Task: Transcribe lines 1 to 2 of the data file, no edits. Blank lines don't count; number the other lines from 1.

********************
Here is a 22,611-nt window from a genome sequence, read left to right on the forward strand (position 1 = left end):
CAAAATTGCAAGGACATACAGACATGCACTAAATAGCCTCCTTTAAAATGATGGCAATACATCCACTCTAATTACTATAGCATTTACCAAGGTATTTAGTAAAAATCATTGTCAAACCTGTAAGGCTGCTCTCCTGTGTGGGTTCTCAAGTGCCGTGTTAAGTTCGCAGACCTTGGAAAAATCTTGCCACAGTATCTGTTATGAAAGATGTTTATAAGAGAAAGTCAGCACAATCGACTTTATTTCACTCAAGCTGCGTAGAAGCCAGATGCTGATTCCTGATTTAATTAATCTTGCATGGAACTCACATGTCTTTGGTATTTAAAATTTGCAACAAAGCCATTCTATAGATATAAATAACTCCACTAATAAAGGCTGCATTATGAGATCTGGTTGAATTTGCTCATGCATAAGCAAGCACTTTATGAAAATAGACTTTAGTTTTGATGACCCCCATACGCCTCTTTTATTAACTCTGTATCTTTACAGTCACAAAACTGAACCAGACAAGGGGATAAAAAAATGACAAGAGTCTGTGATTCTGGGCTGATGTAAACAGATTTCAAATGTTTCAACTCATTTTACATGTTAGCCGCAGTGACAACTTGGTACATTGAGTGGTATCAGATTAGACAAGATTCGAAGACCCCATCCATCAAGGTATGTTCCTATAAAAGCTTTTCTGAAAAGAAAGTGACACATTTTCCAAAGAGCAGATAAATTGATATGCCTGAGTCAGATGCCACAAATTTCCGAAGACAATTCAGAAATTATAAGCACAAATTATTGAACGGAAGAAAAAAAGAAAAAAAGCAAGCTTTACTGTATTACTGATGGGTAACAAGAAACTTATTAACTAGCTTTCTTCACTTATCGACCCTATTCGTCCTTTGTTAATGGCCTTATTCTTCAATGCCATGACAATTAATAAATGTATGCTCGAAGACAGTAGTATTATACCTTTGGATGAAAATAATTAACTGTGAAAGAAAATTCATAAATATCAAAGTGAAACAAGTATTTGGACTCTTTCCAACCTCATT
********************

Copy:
Here is a 22,611-nt window from a genome sequence, read left to right on the forward strand (position 1 = left end):
CAAAATTGCAAGGACATACAGACATGCACTAAATAGCCTCCTTTAAAATGATGGCAATACATCCACTCTAATTACTATAGCATTTACCAAGGTATTTAGTAAAAATCATTGTCAAACCTGTAAGGCTGCTCTCCTGTGTGGGTTCTCAAGTGCCGTGTTAAGTTCGCAGACCTTGGAAAAATCTTGCCACAGTATCTGTTATGAAAGATGTTTATAAGAGAAAGTCAGCACAATCGACTTTATTTCACTCAAGCTGCGTAGAAGCCAGATGCTGATTCCTGATTTAATTAATCTTGCATGGAACTCACATGTCTTTGGTATTTAAAATTTGCAACAAAGCCATTCTATAGATATAAATAACTCCACTAATAAAGGCTGCATTATGAGATCTGGTTGAATTTGCTCATGCATAAGCAAGCACTTTATGAAAATAGACTTTAGTTTTGATGACCCCCATACGCCTCTTTTATTAACTCTGTATCTTTACAGTCACAAAACTGAACCAGACAAGGGGATAAAAAAATGACAAGAGTCTGTGATTCTGGGCTGATGTAAACAGATTTCAAATGTTTCAACTCATTTTACATGTTAGCCGCAGTGACAACTTGGTACATTGAGTGGTATCAGATTAGACAAGATTCGAAGACCCCATCCATCAAGGTATGTTCCTATAAAAGCTTTTCTGAAAAGAAAGTGACACATTTTCCAAAGAGCAGATAAATTGATATGCCTGAGTCAGATGCCACAAATTTCCGAAGACAATTCAGAAATTATAAGCACAAATTATTGAACGGAAGAAAAAAAGAAAAAAAGCAAGCTTTACTGTATTACTGATGGGTAACAAGAAACTTATTAACTAGCTTTCTTCACTTATCGACCCTATTCGTCCTTTGTTAATGGCCTTATTCTTCAATGCCATGACAATTAATAAATGTATGCTCGAAGACAGTAGTATTATACCTTTGGATGAAAATAATTAACTGTGAAAGAAAATTCATAAATATCAAAGTGAAACAAGTATTTGGACTCTTTCCAACCTCATT